In Street Photography Expect the Unexpected~ Yunnan

 

the wagon ride

the wagon ride

After about a 4 hour flight from Shanghai to Kunming in Yunnan and sorting out the small inevitable complications like changing cars, drivers, lunch and settling everyone to a journey of unexpected events, we set off to our first stop on the workshop, the town of Shiping.

After a first night not short of adventure and discovery in the streets of the old town, we set off in the morning with the freedom one gets after leaving a questionable hotel without having to look back.

girl in wagon~ Yunnan

girl in wagon

All packed, cameras charged, armed with snacks and water bottles we set off only to discover that our bus (that we grew to love) had a flat tire. We were informed that the repairs will take longer than expected. When asked why, the answer was “people in these parts are just not efficient enough”. I swallowed the answered and decided to make the best of a bad situation.

I invited everyone to use the 2 hours to explore and we found ourselves in an unforgettable market! Photo opportunities everywhere, people, children, faces, color, it was wonderful.

on a scale of old to new

on a scale of old to new

During the time there, I was utterly charmed by a group of children who followed me around jumping, giggling, acting silly, jumping into every frame I tried to create. It then dawned in me that the best thing to do would be to just stop trying and instead of capture life, just live it. I played with them and my students photographed them and the whole affair was effervescent and a special gift to start the journey with.

how they stole the show and my heart

how they stole the show and my heart

Saima and Petra with the children

Saima and Petra with the children

Photo of me taken by Saima with the children at the market.

Photo of me taken by Saima with the children at the market.

It is wonderful to be reliving the adventure in Honghe through the stories and images as I busily plan the next one in Dali this coming June.

 

 

The Ethnic Minority Culture of Yunnan~ China

state of surrender

state of surrender

the bending force of habit

the bending force of habit

Leader of the marching band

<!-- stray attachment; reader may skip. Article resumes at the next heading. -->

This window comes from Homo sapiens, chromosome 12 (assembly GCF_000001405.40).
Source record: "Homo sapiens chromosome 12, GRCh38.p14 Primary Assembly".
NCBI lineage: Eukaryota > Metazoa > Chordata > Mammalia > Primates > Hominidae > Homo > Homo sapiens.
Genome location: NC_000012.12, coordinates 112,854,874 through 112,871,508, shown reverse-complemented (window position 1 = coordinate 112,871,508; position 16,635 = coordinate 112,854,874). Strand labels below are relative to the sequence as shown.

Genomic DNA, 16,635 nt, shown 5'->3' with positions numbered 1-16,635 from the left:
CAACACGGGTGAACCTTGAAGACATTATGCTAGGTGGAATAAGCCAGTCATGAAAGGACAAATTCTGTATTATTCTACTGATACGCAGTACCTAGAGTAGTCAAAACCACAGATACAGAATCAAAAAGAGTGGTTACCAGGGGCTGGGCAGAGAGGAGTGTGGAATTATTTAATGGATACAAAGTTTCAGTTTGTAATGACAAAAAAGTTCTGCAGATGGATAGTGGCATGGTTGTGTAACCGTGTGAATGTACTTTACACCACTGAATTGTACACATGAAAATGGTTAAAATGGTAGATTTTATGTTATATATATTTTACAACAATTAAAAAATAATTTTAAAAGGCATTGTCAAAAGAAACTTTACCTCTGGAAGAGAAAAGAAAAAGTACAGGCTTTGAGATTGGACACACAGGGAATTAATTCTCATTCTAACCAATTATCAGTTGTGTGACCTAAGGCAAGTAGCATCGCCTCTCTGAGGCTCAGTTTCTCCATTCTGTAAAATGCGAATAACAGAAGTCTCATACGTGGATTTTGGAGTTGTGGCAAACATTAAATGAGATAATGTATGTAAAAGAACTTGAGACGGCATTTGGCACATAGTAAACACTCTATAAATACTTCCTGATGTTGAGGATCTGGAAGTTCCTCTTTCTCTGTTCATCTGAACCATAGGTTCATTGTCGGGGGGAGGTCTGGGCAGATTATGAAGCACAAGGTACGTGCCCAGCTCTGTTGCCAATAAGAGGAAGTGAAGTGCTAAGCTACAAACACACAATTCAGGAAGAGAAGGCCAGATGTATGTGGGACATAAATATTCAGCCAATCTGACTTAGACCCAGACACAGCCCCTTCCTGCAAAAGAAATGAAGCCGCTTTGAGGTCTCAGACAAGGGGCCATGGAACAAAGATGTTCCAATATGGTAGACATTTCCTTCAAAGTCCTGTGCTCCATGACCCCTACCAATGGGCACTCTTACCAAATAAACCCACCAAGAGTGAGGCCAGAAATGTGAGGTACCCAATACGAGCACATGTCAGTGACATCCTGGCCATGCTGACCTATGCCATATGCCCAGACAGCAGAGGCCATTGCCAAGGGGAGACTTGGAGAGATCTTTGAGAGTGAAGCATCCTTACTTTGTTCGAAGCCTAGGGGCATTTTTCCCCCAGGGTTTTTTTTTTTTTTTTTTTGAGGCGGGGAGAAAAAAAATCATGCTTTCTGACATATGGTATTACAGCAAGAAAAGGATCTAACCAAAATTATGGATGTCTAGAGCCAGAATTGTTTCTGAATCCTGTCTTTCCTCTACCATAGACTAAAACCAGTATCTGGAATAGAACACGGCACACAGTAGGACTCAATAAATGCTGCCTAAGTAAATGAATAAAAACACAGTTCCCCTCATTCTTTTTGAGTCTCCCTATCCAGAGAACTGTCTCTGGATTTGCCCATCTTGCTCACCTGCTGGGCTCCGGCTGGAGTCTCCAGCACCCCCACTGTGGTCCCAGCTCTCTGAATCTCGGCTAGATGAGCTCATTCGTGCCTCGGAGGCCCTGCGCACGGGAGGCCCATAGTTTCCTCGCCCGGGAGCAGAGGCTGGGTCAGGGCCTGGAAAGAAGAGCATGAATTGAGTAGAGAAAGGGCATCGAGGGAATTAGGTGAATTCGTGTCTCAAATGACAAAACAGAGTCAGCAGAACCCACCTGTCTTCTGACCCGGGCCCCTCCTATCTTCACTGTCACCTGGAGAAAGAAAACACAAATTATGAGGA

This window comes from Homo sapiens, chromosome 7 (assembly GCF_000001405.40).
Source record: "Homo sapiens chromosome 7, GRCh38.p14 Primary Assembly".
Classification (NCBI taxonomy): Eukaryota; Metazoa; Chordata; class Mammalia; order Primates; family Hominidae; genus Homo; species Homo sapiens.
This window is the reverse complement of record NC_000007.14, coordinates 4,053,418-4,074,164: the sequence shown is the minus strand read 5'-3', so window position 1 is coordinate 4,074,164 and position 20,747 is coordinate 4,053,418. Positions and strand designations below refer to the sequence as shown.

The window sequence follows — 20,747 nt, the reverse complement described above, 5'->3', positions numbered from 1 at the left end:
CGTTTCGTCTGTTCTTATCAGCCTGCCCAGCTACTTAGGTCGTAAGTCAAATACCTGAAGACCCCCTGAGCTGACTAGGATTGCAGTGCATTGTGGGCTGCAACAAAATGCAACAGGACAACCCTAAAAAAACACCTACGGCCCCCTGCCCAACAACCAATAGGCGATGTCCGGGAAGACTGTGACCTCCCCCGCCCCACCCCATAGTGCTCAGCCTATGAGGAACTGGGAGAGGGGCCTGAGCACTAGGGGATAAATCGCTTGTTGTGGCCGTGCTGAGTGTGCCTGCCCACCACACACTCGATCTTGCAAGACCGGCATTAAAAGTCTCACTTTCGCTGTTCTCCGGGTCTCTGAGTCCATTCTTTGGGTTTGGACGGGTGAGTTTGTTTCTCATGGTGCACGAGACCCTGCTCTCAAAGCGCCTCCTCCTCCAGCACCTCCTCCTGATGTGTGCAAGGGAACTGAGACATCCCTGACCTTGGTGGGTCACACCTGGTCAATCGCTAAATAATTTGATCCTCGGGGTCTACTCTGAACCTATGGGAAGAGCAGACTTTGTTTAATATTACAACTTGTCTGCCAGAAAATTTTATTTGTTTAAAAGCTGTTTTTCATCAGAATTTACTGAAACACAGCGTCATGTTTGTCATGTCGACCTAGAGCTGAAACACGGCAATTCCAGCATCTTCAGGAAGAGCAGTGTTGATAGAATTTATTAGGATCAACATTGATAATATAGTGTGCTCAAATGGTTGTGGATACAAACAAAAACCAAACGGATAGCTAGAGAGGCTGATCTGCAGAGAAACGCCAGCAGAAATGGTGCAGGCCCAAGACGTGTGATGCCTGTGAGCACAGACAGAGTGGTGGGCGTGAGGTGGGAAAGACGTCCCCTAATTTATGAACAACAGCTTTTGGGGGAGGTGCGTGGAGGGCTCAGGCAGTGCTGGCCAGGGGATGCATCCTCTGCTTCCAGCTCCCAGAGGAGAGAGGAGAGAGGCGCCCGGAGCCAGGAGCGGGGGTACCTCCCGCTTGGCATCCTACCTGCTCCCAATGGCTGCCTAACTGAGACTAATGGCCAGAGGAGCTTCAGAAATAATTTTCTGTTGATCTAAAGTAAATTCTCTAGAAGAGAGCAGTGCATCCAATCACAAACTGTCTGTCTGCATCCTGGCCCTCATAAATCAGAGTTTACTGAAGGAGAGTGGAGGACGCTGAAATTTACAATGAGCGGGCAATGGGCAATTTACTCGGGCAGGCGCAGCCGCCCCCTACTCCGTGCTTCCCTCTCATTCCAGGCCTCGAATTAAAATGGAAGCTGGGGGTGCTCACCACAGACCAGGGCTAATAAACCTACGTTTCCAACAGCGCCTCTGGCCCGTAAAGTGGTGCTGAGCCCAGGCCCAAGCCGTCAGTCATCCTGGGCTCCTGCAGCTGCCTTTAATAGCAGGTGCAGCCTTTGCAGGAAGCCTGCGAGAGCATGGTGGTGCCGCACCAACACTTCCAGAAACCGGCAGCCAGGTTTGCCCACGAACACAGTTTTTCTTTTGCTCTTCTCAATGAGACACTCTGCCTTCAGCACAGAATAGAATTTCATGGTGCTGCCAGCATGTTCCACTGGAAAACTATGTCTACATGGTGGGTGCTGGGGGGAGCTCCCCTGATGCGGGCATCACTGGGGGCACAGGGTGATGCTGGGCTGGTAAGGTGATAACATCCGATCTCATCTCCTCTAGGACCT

Leader of the marching band

I returned with a small group of photographers last week to this remote region of China’s Yunnan Province that haunted me since my last visit to the area a couple of years back.

It is the type of journey you would do if you were really in love with photography and different cultures that make up pieces of the puzzle of the human story on our planet.

The journey was a great challenge from the long drives, to the heat, the spare accommodations and the great element of unknown.

It was the opening of my series of documentary photography workshops that I am doing in Yunnan and despite all the challenges we faced, I can happily call this a great success.

I will be sharing here a series of images, stories, portraits and special stories about this journey into a unique and mysterious part of the world.

Day 31~ October 31st~ Yunnan

until the next journey~ farewell beautiful Yunnan

As harsh and as raw as Yunnan was to travel through, I am counting the days till I am able to go back there and be charmed again by its wild intensity. I have been told that the way I processed the photos of this past month has been too contrasty, too sharp, too extreme, and this is true. Yunnan for me was exactly that, rough, sharp, wild, and its lifestyle contrasting greatly with what I and most of us are used to. I feel that knowing different cultures thoroughly can only increase and deepen our humanity. So with that, I say farewell to the Honghe region of Yunnan and its colorful people and I will meet you again tomorrow with the start of a new month of images, somewhere entirely different…

Thank you for your comments, encouragement, advice and views along the way.

Day 30~ October 30th~ Yunnan

from the West to the East~ the gift of smoke

Since the 7th century in China, Opium was ingested for medicinal purposes and never smoked. Then in the 17th centurycame the Europeans and introduced the mixing of opium with tobacco to be smoked making it the most addictive practice among the Chinese. This led to the two famous opium wars and after several attempts from the Chinese to ban the import of opium, attacks on the shores of China by the British and eventually several treaties that according to historical accounts marked the beginning of the century of humiliation of this Asian nation.

Today, everywhere you look, people, young and old are smoking tobacco on the streets of China.

Day 29~ October 29th~ Yunnan

astonishment~ girl in Honghe

There are still remote places in China where white people are rarely seen and can still cause quite a reaction from the locals. One of my travel companions was blonde (considered very strange and alien in China)  and she was almost certain to draw a shriek from children in each village we set foot in along our journey into the heart of Honghe’s isolated regions. It did not help that she spoke fluent Mandarin, which caused the children to believe that she must be some sort of extra-terrestrial creature of the dangerous sort.

I loved the fact that such innocence still existed and that we were able to meet it first hand before the whole world turns into a cultural mixed soup.

Day 22~ October 22nd~ Yunnan

innocence has many faces~ girls in Mushan village~ Yunnan

Have you ever noticed how children can change expressions so fast without being hung up on the effects of each emotion they experience? We adults tend to carry baggage through our emotions that causes us to often hold grudges, feel anger, thoughts of contempt, attachment, jealousy, animosity… the list goes on. When children fight, they are able to make up in a split second and whilst we are still wondering how to solve the problem they are already hugging and running off to play again.